Togo's capital was in security lockdown Friday with large numbers of police deployed and many businesses shuttered after opposition parties called for strikes.
The protest, dubbed "Togo Mort" or "Dead Togo" by the opposition coalition, comes against a backdrop of soaring political tensions as the government resists pressure to change the constitution to limit the power of President Faure Gnassingbe.
Two people were killed -- one after suffering a gunshot wound -- at weekend protests against Gnassingbe's rule in Sokode, 300 kilometres (185 miles) north of Lome.
Sixty-six people were arrested following the violence, according to the justice ministry.
Opposition leaders gathered in a church in Lome for a mass in memory of those who died.
"Only a mass mobilisation will enable us to end the regime," Jean-Pierre Fabre, the president of Togo's main opposition National Alliance for Change party, told AFP.
Marketplaces in Lome were officially open, but most traders had stayed away despite a government appeal for people to resist opposition "intimidation" ahead of the strike.
The majority of civil servants appeared to have gone to work and banks remained open.
Togo's opposition parties have called for more protest marches to be held on August 30 and 31 to intensify demands for a raft of pro-democracy constitutional reforms.
The president's Unir party announced on Thursday that it would stage its own counter demonstrations on August 29, 30 and 31.
The opposition coalition celebrated the apparent success of its strike action.
"We're very pleased because our appeal for a day of contemplation and prayer was largely followed in Lome and in certain other towns across the country," said Eric Dupuy, a spokesman for Cap 2015, a coalition of five opposition parties.
"The Togolese people have had enough and have understood our message."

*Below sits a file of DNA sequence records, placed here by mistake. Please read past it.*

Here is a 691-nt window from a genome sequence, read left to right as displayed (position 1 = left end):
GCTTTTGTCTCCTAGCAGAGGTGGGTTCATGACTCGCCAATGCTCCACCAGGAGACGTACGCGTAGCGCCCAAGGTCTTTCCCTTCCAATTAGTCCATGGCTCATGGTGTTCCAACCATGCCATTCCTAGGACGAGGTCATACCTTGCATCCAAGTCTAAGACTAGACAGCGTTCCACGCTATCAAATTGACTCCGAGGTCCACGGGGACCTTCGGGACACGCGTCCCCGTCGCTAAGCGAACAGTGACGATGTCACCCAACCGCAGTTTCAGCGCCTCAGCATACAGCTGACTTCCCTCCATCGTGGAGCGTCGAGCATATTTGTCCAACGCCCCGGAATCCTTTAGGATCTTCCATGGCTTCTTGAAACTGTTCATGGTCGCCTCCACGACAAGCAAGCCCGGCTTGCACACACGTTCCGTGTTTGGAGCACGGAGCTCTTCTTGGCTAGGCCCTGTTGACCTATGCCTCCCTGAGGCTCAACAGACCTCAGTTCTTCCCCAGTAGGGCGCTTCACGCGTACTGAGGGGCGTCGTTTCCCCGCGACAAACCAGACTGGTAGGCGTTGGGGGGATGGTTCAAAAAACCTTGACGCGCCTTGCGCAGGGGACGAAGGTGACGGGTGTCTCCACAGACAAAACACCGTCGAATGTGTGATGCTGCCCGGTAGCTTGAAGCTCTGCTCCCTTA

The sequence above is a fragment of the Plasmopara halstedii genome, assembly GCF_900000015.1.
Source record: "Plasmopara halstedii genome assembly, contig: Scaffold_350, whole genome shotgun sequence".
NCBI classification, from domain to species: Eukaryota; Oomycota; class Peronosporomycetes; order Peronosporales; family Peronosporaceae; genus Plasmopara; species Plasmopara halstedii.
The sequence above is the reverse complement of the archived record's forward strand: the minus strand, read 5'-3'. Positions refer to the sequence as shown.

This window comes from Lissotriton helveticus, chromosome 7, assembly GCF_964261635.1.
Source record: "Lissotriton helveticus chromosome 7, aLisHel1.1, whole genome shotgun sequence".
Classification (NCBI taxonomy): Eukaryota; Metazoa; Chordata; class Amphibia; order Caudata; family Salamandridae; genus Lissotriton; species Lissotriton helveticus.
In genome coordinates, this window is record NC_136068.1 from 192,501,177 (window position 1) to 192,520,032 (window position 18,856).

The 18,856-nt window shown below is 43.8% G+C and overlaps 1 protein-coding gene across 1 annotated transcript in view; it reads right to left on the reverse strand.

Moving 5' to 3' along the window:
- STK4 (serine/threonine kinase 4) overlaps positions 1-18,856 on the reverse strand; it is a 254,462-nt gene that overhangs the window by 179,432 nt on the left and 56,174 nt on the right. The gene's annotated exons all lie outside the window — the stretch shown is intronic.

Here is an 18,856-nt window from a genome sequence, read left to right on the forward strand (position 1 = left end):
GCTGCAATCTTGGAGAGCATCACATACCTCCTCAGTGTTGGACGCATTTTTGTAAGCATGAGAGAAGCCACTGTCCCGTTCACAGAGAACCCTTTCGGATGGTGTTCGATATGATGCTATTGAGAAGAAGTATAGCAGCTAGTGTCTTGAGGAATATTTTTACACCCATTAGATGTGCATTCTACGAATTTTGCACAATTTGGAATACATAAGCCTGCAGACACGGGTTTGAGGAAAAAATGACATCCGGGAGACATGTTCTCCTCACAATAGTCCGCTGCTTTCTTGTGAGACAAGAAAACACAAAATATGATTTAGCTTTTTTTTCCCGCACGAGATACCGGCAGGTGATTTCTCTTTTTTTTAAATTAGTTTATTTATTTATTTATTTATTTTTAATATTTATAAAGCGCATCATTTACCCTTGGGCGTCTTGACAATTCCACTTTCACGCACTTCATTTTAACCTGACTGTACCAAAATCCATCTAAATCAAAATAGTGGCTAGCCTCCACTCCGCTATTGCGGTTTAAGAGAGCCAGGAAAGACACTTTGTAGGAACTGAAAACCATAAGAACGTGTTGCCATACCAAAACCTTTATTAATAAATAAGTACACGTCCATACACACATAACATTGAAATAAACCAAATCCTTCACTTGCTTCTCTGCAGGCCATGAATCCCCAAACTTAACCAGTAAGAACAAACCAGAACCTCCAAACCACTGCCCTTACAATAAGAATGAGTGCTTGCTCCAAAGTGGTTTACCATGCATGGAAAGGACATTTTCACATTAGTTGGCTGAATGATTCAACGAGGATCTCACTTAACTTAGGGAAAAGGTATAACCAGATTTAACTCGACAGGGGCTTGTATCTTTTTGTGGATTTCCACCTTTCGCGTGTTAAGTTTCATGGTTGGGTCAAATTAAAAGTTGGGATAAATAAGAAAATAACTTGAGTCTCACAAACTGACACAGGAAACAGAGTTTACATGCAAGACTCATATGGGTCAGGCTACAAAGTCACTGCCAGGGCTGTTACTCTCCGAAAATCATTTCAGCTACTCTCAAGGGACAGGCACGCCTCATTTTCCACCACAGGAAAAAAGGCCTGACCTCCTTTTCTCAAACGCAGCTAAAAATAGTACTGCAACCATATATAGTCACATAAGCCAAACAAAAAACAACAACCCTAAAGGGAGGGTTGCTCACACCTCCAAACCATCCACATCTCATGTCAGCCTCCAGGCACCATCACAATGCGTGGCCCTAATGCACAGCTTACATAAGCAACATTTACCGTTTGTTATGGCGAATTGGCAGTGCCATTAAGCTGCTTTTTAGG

Gnassingbe, who succeeded his father Gnassingbe Eyadema who ruled Togo with an iron grip for 38 years, was elected with army support in 2005 before being reelected in 2010 and 2015 in fiercely contested polls.
"Traffic flowed freely and there was a slowdown in commercial activity on Friday linked to the campaign of terror, intimidation and threats by the organisers of this 'Dead Togo' day," government minister Gilbert Bawara said in a statement, adding that some traders had stayed away for fear of attack.
There were no disturbances or notable staff absences in the public sector, he added.
"Now is the time for political reform, especially term limits to one day allow someone else to lead the country," said Maurice Ehouili, a motorcycle taxi driver.
"This time we are determined to keep up the pressure on the authorities to make them reform. I'm ready to march every day until we secure reform."
Togo's opposition want the country's constitution, which was changed in 2002, to be updated to reintroduce presidential term limits of a maximum of 10 years.
They also want elections changed so that they feature two rounds of voting instead of just one.